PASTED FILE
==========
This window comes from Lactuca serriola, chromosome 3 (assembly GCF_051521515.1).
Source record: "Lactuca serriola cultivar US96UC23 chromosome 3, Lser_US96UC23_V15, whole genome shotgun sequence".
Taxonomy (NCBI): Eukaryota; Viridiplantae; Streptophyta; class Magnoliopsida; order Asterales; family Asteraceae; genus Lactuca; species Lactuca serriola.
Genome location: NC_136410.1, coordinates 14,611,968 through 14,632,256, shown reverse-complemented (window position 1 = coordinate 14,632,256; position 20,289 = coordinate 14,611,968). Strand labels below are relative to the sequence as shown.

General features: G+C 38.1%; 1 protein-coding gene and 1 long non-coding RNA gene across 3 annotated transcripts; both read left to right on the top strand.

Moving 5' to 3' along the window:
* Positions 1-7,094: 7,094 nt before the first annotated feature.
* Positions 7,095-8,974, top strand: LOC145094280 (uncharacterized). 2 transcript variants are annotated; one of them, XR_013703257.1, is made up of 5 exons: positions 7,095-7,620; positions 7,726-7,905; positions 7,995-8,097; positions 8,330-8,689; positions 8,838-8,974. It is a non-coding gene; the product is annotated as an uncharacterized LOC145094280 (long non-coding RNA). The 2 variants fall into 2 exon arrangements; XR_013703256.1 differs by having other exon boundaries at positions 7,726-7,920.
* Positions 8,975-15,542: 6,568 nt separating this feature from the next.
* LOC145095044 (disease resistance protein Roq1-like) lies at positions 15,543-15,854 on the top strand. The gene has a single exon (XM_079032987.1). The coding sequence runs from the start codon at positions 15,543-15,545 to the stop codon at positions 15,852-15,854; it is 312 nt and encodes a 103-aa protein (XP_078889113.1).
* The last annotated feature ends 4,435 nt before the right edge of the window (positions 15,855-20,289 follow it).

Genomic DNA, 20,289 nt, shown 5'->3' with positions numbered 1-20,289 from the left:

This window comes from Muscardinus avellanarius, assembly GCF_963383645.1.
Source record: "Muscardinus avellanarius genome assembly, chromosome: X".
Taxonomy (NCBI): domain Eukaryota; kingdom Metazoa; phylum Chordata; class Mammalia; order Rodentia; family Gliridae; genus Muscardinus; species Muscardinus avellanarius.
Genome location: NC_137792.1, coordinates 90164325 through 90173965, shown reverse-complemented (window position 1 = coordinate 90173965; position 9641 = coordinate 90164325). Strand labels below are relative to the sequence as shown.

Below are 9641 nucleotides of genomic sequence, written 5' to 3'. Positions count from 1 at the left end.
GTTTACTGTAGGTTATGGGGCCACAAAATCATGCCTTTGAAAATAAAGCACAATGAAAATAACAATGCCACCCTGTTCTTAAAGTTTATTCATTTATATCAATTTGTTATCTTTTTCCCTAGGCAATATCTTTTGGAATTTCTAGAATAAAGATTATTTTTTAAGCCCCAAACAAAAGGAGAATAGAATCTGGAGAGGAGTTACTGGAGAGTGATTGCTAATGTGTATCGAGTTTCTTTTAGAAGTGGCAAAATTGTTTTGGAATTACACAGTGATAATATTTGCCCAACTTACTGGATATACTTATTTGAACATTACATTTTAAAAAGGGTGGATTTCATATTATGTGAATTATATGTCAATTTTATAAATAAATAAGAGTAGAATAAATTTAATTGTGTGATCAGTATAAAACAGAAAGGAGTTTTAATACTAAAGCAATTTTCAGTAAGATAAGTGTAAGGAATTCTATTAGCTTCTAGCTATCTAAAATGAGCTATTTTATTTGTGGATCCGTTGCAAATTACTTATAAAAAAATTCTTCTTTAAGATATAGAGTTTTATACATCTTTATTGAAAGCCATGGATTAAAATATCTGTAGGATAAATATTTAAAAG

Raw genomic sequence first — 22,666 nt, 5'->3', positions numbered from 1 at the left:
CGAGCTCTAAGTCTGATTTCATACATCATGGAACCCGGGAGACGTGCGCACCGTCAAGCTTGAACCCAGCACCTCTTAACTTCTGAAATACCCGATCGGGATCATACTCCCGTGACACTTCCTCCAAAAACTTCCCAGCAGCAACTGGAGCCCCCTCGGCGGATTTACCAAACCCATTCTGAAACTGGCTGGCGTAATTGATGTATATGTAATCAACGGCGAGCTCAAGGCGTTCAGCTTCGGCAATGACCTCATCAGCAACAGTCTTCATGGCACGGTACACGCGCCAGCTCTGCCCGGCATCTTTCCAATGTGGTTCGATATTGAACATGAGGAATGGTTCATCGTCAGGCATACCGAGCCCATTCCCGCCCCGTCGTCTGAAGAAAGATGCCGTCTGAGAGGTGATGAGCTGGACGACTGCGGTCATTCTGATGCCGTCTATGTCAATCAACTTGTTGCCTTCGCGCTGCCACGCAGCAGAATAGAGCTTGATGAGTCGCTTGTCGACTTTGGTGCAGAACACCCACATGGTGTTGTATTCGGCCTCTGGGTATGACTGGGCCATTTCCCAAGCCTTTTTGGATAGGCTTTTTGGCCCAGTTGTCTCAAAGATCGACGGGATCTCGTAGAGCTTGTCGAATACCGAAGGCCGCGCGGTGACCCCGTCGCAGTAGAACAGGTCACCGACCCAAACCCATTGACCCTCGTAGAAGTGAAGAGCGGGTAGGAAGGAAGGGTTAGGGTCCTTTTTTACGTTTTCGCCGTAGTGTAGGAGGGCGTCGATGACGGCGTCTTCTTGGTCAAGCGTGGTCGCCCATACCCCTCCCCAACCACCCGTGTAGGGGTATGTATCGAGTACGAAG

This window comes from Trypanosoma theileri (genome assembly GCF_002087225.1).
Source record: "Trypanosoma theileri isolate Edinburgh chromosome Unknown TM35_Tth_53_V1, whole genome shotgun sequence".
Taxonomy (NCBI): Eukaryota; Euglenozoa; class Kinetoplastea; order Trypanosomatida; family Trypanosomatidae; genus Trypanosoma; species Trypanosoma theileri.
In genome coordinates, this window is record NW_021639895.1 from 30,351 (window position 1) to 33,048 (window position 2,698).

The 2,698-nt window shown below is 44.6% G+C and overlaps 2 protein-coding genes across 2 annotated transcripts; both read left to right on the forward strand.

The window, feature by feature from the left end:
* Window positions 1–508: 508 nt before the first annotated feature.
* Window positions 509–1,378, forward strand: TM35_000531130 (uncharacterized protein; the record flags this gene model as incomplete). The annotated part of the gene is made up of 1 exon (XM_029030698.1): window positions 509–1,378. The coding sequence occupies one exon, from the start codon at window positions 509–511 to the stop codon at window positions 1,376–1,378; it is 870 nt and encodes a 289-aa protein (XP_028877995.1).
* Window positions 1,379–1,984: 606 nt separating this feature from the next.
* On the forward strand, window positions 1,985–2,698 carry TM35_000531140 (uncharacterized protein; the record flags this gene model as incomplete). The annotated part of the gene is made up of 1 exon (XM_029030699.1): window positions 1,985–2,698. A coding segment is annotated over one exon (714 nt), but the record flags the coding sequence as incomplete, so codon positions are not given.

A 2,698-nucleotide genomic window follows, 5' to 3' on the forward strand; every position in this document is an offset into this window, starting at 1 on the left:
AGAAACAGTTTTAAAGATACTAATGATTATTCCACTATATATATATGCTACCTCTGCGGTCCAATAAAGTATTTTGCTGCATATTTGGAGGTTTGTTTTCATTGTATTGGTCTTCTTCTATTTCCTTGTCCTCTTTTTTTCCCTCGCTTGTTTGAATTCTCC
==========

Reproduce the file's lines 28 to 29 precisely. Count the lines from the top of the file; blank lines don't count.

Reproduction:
* Window positions 509–1,378, forward strand: TM35_000531130 (uncharacterized protein; the record flags this gene model as incomplete). The annotated part of the gene is made up of 1 exon (XM_029030698.1): window positions 509–1,378. The coding sequence occupies one exon, from the start codon at window positions 509–511 to the stop codon at window positions 1,376–1,378; it is 870 nt and encodes a 289-aa protein (XP_028877995.1).
* Window positions 1,379–1,984: 606 nt separating this feature from the next.